Not all summer camps have opened this year, but the ones that did have been operating slightly different this summer.
Since COVID-19, it was feared that summer camps wouldn’t have opened at all.
Thankfully here in the West Island, some camps have decided upon registration despite COVID-19 fears.
The West Island blog went to visit Gérald-Godin day camp (public), Sunny Acres day camp (private) and Stagecoach West Island summer camp (performing arts) to find out how they are operating and maintaining social distancing this summer season.
We spoke with Jérémie Desrochers from Gérald-Godin where he mentions what has been implemented this summer. Some important features and changes you can see at its summer camp this year include; a new team specifically hired for cleaning everyday objects, an individual kit for each child with all their tools in which they can’t share (such as their pencils, rulers, their own badminton racket, etc), access to 16 sinks, no daycare service before and after camp, parents drop off their child outside (parents not allowed inside the building), sports are played only with balls that touch the feet. If touched by the hand by mistake the child is not allowed to move and must stay in place until further guidance.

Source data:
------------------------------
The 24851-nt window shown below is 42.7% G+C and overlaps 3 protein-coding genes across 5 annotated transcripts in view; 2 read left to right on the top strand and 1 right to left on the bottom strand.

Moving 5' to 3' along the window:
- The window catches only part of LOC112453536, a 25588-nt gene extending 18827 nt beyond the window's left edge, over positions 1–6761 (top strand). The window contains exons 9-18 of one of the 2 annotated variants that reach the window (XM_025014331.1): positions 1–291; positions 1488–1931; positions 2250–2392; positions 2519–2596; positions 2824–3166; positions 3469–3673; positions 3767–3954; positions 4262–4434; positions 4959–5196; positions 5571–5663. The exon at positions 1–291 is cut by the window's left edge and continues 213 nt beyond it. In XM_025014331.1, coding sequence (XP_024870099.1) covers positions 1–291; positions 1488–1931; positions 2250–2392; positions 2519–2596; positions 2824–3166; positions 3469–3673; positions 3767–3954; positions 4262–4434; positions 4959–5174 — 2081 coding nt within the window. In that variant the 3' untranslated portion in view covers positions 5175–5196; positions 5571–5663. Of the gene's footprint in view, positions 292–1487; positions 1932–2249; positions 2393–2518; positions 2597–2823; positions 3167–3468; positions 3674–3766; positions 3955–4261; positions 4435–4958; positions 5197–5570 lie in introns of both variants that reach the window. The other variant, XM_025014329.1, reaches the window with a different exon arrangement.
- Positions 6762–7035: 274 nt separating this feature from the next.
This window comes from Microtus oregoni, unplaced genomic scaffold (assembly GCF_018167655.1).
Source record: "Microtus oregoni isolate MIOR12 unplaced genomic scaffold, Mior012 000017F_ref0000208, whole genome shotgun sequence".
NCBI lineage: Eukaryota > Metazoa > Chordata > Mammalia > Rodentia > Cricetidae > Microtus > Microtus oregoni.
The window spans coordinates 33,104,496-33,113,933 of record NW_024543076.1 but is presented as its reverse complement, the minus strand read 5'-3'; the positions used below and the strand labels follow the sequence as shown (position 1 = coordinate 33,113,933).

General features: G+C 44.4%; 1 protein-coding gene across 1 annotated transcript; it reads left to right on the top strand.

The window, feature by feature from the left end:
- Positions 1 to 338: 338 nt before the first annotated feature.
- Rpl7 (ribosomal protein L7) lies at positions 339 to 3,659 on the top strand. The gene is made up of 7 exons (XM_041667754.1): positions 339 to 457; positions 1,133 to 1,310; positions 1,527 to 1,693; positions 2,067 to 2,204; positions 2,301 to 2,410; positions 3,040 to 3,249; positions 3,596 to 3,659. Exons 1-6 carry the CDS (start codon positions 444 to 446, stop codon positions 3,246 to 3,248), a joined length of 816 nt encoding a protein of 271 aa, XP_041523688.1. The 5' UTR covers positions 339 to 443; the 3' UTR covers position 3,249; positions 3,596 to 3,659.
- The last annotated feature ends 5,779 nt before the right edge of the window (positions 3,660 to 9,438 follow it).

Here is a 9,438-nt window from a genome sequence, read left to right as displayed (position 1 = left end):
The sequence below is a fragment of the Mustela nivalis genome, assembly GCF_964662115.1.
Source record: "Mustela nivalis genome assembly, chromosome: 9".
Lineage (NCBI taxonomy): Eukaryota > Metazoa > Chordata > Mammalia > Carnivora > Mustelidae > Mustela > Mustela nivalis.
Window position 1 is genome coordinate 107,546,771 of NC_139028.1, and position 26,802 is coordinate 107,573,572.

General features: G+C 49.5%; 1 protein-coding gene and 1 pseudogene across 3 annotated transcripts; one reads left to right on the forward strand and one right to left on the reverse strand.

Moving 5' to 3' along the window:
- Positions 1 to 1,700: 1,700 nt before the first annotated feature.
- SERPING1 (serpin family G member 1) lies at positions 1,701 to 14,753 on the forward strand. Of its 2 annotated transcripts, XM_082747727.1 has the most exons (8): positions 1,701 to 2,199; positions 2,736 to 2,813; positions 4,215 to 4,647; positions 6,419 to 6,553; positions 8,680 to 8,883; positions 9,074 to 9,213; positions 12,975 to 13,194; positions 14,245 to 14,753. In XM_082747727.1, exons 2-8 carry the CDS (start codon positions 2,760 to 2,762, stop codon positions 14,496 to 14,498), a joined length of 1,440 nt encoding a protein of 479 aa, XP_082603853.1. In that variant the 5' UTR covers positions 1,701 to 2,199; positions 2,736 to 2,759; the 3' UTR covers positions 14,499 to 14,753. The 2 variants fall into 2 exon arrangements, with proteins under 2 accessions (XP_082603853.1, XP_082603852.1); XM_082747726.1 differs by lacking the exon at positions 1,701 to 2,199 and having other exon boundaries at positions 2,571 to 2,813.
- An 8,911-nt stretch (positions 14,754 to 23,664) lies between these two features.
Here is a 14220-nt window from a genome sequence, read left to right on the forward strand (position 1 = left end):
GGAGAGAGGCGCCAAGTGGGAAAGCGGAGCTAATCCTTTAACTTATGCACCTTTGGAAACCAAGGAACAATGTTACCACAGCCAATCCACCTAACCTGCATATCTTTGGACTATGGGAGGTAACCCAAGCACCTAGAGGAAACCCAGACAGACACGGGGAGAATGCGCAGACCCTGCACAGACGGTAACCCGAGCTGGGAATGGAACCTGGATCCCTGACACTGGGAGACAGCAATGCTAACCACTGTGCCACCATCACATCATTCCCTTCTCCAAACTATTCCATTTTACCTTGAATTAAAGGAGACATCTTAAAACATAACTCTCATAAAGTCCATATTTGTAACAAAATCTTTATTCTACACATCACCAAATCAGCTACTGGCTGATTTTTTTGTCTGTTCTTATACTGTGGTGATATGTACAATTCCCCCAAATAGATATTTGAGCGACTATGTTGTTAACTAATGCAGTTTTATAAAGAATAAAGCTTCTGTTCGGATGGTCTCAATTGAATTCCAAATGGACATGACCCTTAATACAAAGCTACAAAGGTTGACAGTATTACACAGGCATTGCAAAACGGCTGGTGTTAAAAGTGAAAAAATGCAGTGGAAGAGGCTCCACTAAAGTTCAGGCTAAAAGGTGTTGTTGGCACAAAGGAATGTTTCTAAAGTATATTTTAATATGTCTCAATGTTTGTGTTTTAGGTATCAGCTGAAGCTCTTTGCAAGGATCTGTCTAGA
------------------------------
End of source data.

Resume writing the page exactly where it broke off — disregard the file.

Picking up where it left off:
Since Stagecoach is a performing arts camp, some of the new regulations differ from a camp like Gerald-Godin.
Johanne Hudon-Armstrong, principal director of Stagecoach West Island notes a screening process in which they take each child’s temperature and sanitize hands before entering the building, they have designated hula hoops on the ground distanced from each other in which the children must sit, they’ve also had to modify the show they typically put on for parents at the end of the week to instead be filmed digitally rather than a stage production.
Co-directors Justine Soles and Valerie Beland at Sunny Acres day camp mention the lengthy drop-off procedure they go through every morning by asking mandatory questions and taking everyone’s temperature before they get out of their car, this year they’ve also had to split into more groups, that being only 15 kids for 2 counsellors. They note the biggest change this summer to be the constraint that groups within the camp must stick together rather than the usual participation of camp-wide activities.
Watch the video above to hear the full story.